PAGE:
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I also found one oddity I hope someone can help out with. This thing was in a box with the tool kit and some miscellaneous fasteners. Any clue what it's for? Almost looks like a gear on one end and a hex bit on the other. Wrench in pic for scale.


I don’t think that’s a Ducati part, at least I have never seen it on my 916 and 996.


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Since you have the bike all apart, check the wiring from the alternator up to the rectifier. On my 97' 916, the resistance had increased over time and the wire got so hot that the insulation actually caught on fire while I was sitting at a stoplight! I was able to put it out and actually rode home not too far. I find the wiring on the older Ducatis were too small in gage and also of poor quality. The early 916's also had two wire alternator which carries more current. Later on Ducati when to a three wire alternator. I think the actual metal used is aluminum (higher resistance, cheaper) and not copper. I bought some larger gage copper wire and spliced it in right where it leaves the Alternator up to the Rectifier. Tracked the bike for many years after the fix.
 

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I just picked up my own 916 project and this thread is very interesting to me, almost the same work I need to be doing to mine :smile2:

I'll be keeping a close eye on this, my bike is sitting at my dad's shop about 90 minutes away from home, so I can't proceed very quickly on it, but I'm more than happy to see your updates and get ~inspired~
 

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For the rear axle/spacers, look at the parts for a 998, Ducati revised the design and did away with the secure clips (or what ever they are called).
The swing arm pivot axle - I know! it was a pain to get it off off mine too.
The bearings - the bigger one is hard to find and can be expensive.. type is SKF BAH0062 I found it from France. :)

Do you have a workshop manual? PM me.. ;-)
 

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Discussion Starter #28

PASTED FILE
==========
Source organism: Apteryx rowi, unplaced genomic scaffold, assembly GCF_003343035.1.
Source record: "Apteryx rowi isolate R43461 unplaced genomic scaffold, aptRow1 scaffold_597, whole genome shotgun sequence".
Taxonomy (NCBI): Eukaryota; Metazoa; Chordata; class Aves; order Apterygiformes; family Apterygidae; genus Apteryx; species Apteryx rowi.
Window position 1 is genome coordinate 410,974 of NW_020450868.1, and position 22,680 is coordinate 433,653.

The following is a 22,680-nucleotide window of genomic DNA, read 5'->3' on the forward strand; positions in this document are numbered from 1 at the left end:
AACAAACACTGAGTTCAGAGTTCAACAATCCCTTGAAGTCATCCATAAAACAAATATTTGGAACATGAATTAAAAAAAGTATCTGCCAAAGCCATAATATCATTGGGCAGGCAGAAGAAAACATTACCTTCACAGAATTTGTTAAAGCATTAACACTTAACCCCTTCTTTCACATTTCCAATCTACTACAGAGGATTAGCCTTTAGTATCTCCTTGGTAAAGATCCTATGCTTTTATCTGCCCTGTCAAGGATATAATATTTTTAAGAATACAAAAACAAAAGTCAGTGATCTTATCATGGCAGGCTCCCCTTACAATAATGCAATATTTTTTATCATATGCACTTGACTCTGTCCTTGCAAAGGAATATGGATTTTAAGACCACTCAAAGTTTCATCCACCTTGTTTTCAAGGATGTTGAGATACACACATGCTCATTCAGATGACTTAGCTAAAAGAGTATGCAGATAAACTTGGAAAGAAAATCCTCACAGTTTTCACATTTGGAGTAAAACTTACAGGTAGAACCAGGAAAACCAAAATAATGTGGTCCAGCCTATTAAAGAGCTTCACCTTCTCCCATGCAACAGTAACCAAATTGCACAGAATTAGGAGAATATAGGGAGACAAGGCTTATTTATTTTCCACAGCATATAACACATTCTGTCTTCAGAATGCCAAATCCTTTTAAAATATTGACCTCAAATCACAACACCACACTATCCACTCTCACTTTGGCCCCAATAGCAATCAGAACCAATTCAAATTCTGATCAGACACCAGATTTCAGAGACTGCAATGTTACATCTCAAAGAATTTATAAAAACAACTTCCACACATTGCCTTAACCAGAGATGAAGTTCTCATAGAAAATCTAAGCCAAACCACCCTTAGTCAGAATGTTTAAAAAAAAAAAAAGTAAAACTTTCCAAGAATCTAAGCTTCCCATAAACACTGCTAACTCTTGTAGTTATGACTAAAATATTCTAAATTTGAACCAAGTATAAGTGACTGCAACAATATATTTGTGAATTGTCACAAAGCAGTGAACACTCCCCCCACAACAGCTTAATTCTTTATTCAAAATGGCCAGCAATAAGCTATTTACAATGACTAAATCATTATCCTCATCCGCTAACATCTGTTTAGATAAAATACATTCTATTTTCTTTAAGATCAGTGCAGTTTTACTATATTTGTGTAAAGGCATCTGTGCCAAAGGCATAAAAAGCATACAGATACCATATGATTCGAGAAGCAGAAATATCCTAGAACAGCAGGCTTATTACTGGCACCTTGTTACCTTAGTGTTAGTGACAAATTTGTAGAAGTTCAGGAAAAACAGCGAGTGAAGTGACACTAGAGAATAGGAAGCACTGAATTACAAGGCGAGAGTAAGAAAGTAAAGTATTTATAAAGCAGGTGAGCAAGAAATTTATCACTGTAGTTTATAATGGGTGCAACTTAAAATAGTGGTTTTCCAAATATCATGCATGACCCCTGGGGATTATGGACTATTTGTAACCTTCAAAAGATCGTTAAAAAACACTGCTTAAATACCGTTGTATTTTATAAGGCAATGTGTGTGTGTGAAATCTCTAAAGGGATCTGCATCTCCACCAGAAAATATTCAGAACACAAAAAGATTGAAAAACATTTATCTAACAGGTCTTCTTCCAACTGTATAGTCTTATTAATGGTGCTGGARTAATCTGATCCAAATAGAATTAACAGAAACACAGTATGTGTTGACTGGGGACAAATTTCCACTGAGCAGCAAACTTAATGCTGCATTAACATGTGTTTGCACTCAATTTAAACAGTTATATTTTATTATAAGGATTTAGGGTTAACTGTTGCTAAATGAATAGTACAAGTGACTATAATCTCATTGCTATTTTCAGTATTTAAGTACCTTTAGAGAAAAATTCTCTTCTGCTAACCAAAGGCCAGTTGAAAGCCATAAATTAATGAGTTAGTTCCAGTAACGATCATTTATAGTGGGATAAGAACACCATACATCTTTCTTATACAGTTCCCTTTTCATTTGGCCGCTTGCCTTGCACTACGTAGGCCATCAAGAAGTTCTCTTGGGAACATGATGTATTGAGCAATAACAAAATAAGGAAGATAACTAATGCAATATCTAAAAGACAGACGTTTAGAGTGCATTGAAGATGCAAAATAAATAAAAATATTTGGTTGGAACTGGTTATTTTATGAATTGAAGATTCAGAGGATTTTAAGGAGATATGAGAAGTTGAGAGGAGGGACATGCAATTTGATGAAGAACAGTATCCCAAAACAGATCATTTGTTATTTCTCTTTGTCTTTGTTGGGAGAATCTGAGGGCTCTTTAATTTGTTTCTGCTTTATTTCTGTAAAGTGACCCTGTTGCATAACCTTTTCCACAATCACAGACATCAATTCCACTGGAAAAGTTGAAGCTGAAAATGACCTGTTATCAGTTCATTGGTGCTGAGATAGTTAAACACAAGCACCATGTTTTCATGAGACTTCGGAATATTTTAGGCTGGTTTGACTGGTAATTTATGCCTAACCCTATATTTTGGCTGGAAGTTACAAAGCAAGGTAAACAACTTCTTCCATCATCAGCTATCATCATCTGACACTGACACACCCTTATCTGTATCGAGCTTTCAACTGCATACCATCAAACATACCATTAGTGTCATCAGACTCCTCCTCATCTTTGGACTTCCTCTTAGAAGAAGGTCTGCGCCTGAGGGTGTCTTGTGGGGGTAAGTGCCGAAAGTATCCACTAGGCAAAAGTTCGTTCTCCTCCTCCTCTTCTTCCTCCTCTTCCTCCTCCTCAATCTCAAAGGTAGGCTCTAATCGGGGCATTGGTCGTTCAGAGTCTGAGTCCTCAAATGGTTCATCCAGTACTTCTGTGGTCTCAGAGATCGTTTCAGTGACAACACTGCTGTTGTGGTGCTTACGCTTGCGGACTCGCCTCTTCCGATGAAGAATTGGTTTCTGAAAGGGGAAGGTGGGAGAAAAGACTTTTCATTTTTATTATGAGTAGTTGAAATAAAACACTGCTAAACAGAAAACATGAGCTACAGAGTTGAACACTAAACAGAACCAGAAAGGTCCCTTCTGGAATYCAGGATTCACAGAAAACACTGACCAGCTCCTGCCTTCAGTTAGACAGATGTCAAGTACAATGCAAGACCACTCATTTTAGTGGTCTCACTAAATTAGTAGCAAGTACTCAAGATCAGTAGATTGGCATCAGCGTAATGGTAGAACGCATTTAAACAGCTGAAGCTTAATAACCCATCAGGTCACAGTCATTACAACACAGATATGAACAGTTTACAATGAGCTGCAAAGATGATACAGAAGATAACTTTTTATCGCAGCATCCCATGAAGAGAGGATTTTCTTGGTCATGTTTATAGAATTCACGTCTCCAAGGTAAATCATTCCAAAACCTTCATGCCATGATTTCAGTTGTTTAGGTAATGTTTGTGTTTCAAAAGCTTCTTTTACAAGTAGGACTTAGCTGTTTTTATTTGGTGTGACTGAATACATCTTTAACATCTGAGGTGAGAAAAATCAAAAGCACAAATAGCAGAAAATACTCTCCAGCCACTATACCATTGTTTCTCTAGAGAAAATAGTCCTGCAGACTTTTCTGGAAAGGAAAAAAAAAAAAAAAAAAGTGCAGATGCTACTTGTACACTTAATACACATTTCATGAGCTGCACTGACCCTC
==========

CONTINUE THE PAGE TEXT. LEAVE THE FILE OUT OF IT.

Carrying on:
Since you have the bike all apart, check the wiring from the alternator up to the rectifier. On my 97' 916, the resistance had increased over time and the wire got so hot that the insulation actually caught on fire while I was sitting at a stoplight! I was able to put it out and actually rode home not too far. I find the wiring on the older Ducatis were too small in gage and also of poor quality. The early 916's also had two wire alternator which carries more current. Later on Ducati when to a three wire alternator. I think the actual metal used is aluminum (higher resistance, cheaper) and not copper. I bought some larger gage copper wire and spliced it in right where it leaves the Alternator up to the Rectifier. Tracked the bike for many years after the fix.
Looks like someone has already been here, the wiring has been cut and soldered all the way from the stator to the reg/rect. Not bad for current capacity, but a huge pain when you can't remove the regulator or the battery tray from the bike without cutting wires. I'm going to put it back together as is when I start going back together, but if the voltage doesn't check out I'll probably upgrade to a MOSFET reg/rect from Jack at Roadstercycle. Not sure if they have single phase stuff though, the FH020AA I've used on the Honda stuff is all three phase.

The big downside is the crispy plug going from the reg. to the harness. I've seen this a lot on the VFR's, so it's not a huge surprise. I do like the fact that Ducati has a small sub-harness, so hopefully those are still available. Might be easier/cheaper than trying to cobble up something with replacement connectors.
 

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Discussion Starter #29
The swingarm pivot was in bad shape. I've got it bead blasted now, so combining the cleanup with a bunch of never sieze should prevent this from happening again. Almost looks like there was NO grease or lube applied when this was installed.
 

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Discussion Starter #30
For the rear axle/spacers, look at the parts for a 998, Ducati revised the design and did away with the secure clips (or what ever they are called).
The swing arm pivot axle - I know! it was a pain to get it off off mine too.
The bearings - the bigger one is hard to find and can be expensive.. type is SKF BAH0062 I found it from France. :)

Do you have a workshop manual? PM me.. ;-)
The rear hub and the quick change sprocket carrier (looks like it's labeled JT, same as the sprocket) both have some missing aluminum, but it doesn't look fatal. I have a 998 spacer ordered, but it might not take much more than a thin shim to fix this. The bearings feel OK, I'm planning on just cleaning up the seals on the outer sealed bearing and greasing the roller when it goes back together.
 

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Discussion Starter #32
So I think it's finally stripped enough to try my hand at doing my first Desmo rocker clearance check :) I also wanted to get everything out of the way for a thorough cleanup. To clean deep, ya gotta go deep. :wink2:

The belts didn't look terrible, but I have no history on this bike so I'm not going to chance it. I've got a set of the Exactfit belts here and ready to go. I still need to study the procedure for the belts and valves a bit before diving in, but hopefully get through it tomorrow.